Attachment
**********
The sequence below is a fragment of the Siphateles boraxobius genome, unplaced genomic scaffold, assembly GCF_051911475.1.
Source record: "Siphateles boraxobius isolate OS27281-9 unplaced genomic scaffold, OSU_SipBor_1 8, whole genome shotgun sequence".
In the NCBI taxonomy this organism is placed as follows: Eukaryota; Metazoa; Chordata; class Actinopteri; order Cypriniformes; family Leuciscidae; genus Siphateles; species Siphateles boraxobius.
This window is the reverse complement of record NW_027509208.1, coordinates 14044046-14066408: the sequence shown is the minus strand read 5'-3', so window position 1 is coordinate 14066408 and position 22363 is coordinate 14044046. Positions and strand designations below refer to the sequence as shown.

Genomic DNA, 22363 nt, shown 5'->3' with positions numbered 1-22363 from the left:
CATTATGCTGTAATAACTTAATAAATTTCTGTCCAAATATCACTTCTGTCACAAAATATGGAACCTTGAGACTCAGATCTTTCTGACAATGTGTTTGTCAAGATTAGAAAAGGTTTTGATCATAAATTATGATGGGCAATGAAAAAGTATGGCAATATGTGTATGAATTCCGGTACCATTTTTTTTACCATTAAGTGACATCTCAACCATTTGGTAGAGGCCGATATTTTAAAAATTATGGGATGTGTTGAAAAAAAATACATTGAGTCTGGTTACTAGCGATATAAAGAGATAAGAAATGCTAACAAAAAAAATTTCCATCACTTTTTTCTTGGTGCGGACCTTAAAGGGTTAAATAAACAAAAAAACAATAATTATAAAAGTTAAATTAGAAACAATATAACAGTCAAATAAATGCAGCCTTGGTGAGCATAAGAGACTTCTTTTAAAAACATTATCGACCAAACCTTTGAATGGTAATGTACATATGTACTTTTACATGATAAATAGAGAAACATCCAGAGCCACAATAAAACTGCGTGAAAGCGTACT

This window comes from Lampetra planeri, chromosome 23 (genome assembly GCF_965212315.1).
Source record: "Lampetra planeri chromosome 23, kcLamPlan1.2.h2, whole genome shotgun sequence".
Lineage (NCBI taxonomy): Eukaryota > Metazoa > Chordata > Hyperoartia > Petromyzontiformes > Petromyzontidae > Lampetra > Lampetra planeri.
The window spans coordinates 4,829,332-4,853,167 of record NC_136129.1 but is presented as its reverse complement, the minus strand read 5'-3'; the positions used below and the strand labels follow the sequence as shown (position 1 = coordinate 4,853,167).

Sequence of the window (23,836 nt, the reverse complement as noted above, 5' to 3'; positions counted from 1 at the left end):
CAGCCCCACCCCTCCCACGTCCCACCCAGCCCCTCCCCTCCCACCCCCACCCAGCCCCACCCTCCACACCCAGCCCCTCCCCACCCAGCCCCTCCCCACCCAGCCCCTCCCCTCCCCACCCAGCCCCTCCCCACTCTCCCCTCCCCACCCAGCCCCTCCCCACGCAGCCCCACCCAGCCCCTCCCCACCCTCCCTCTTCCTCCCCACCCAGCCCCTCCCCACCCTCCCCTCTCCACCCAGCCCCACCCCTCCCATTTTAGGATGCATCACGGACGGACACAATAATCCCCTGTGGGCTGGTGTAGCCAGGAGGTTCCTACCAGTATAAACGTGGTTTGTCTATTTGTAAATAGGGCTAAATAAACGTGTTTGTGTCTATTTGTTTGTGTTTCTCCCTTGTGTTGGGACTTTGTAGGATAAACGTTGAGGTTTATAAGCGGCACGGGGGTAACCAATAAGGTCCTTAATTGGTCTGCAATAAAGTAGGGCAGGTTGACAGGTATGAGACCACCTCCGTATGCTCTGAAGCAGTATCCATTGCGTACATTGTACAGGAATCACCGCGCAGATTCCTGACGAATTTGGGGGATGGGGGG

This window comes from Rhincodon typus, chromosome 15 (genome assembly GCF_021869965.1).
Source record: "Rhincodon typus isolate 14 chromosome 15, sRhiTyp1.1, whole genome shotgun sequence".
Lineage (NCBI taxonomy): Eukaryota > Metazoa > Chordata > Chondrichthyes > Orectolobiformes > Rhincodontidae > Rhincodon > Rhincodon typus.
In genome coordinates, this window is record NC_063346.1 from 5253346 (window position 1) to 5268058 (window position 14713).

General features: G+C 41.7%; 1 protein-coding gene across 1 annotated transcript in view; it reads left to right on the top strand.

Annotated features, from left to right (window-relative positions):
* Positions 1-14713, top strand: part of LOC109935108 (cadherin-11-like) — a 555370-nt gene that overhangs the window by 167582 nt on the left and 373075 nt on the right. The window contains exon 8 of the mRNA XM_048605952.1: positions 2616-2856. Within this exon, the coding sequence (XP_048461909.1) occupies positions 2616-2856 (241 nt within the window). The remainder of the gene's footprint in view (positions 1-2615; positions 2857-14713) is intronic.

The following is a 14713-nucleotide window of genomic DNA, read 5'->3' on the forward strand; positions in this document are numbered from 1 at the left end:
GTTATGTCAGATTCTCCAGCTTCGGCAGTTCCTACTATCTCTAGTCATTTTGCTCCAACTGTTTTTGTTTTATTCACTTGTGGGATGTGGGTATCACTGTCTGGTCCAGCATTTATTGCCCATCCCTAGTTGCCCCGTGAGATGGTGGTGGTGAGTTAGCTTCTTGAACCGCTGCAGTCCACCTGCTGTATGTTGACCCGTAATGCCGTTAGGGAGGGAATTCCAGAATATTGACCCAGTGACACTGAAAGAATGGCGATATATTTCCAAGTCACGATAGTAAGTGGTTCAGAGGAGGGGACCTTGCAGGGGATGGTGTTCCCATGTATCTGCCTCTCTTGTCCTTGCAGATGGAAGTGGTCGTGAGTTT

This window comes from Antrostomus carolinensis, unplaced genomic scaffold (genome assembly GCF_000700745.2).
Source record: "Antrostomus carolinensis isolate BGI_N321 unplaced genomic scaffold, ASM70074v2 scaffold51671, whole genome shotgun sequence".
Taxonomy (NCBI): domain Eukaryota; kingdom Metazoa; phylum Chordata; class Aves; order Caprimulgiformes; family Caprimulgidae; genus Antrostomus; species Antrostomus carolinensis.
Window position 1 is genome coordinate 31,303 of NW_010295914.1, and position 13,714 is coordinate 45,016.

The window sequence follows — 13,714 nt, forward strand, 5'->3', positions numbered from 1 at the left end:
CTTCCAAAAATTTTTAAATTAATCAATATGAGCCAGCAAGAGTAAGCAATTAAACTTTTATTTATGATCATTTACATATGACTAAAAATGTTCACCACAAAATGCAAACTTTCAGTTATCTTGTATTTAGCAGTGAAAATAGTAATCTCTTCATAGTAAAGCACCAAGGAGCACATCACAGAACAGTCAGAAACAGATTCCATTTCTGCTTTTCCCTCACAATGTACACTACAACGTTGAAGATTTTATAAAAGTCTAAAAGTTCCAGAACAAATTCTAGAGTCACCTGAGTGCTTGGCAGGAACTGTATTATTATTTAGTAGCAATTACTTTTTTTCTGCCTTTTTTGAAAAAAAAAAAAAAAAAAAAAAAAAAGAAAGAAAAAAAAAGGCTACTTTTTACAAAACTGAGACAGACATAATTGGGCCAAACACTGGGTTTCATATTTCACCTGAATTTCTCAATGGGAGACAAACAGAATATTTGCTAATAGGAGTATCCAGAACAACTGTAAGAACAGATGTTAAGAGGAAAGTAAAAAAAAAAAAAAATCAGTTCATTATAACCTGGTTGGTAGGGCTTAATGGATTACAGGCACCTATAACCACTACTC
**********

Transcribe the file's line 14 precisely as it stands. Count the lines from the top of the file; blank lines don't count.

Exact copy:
Source record: "Rhincodon typus isolate 14 chromosome 15, sRhiTyp1.1, whole genome shotgun sequence".